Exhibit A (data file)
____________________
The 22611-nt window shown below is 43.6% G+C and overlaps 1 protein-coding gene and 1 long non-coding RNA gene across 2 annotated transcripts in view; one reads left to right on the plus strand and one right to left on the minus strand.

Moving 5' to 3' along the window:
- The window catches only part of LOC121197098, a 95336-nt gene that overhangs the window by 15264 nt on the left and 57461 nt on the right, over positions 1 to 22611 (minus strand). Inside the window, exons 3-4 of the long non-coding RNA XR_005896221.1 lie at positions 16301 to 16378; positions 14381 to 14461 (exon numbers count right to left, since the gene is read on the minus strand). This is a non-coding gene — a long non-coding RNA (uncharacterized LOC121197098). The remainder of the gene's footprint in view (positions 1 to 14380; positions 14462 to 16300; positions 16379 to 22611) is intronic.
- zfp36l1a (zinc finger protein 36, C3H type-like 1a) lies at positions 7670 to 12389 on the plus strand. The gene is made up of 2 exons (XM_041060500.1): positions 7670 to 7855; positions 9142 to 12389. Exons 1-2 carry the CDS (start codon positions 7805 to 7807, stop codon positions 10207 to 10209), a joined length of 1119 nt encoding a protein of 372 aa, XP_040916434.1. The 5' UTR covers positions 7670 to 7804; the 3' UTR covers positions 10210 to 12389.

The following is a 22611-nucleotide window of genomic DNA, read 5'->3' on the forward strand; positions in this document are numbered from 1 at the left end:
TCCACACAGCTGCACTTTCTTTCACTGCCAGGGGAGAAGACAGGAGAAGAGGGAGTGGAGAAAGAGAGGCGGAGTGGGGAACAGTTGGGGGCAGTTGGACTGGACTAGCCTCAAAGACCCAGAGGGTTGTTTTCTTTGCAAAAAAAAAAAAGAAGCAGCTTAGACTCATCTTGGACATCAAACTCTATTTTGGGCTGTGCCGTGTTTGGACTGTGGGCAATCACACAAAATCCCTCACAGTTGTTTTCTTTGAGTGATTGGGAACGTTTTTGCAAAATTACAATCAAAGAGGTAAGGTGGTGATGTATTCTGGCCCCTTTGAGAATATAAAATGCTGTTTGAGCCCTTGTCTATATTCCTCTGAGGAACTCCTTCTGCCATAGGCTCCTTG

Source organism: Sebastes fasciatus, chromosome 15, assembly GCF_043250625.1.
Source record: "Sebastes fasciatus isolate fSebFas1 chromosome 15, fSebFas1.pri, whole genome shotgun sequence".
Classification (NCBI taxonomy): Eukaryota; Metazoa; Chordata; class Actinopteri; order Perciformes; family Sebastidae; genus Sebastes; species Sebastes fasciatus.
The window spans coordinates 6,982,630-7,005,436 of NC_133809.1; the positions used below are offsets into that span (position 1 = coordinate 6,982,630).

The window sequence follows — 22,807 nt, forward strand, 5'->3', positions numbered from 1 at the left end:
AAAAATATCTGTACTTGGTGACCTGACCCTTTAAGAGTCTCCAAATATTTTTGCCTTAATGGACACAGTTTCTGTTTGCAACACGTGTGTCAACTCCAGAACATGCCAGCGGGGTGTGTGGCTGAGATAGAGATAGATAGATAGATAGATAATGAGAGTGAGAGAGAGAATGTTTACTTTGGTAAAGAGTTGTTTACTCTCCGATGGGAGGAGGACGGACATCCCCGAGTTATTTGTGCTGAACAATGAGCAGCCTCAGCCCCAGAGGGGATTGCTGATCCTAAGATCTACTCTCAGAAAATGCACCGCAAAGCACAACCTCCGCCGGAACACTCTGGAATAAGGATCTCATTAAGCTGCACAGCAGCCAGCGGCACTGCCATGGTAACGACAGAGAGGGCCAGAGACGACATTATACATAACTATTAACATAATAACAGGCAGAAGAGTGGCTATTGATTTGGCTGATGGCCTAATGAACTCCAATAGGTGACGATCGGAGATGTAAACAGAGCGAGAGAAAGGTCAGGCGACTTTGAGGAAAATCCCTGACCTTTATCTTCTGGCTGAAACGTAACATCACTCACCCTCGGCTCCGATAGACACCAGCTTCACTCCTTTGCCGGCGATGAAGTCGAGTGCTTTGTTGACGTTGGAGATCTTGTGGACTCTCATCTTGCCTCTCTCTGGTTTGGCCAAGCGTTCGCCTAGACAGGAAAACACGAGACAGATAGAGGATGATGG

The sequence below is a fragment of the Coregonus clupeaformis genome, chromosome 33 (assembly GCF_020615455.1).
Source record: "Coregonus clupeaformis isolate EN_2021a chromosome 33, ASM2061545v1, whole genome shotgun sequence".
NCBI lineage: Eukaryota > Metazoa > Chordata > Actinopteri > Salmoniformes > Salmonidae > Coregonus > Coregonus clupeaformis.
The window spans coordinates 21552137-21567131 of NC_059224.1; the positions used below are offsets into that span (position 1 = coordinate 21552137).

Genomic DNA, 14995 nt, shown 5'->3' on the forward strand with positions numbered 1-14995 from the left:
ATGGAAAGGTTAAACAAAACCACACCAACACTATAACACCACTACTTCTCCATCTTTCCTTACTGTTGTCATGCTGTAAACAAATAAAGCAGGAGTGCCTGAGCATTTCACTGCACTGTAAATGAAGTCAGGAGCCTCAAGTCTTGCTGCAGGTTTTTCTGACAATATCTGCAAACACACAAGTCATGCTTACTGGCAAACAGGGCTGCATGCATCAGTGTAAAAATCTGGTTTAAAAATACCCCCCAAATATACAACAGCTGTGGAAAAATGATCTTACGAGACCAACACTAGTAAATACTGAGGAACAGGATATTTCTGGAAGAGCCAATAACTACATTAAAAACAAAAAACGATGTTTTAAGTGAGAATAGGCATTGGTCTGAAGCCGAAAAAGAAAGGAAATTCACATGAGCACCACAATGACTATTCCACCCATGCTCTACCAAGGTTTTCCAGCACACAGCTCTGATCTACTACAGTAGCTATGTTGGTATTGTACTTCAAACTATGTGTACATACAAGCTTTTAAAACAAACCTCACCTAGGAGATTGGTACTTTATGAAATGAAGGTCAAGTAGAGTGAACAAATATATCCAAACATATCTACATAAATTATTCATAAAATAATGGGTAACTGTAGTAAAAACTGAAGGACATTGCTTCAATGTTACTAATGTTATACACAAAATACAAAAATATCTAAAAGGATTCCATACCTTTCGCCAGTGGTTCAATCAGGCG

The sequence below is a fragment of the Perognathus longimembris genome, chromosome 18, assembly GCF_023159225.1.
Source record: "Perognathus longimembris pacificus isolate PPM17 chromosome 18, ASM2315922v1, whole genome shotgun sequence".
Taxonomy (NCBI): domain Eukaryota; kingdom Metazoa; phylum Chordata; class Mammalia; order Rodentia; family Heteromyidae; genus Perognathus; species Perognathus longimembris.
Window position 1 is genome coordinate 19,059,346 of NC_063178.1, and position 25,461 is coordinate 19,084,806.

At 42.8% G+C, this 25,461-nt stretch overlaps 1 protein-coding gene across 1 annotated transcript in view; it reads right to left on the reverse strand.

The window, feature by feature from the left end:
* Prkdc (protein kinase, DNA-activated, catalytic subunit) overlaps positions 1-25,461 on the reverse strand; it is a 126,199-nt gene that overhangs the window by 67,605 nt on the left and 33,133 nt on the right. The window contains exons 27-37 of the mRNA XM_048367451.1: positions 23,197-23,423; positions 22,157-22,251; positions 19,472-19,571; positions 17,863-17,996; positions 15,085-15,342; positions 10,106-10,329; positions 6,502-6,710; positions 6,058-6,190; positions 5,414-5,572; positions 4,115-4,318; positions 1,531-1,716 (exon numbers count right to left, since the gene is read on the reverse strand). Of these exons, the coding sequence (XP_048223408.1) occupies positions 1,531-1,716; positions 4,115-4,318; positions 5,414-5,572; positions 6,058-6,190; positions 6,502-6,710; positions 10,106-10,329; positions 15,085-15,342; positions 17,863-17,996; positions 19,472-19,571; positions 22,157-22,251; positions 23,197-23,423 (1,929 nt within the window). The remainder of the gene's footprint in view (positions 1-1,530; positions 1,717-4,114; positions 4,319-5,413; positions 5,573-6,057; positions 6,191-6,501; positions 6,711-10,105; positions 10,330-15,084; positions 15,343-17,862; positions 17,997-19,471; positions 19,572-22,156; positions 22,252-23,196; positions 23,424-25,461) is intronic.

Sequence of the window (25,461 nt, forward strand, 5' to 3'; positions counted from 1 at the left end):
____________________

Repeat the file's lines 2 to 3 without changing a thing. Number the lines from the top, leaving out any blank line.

Moving 5' to 3' along the window:
- The window catches only part of LOC121197098, a 95336-nt gene that overhangs the window by 15264 nt on the left and 57461 nt on the right, over positions 1 to 22611 (minus strand). Inside the window, exons 3-4 of the long non-coding RNA XR_005896221.1 lie at positions 16301 to 16378; positions 14381 to 14461 (exon numbers count right to left, since the gene is read on the minus strand). This is a non-coding gene — a long non-coding RNA (uncharacterized LOC121197098). The remainder of the gene's footprint in view (positions 1 to 14380; positions 14462 to 16300; positions 16379 to 22611) is intronic.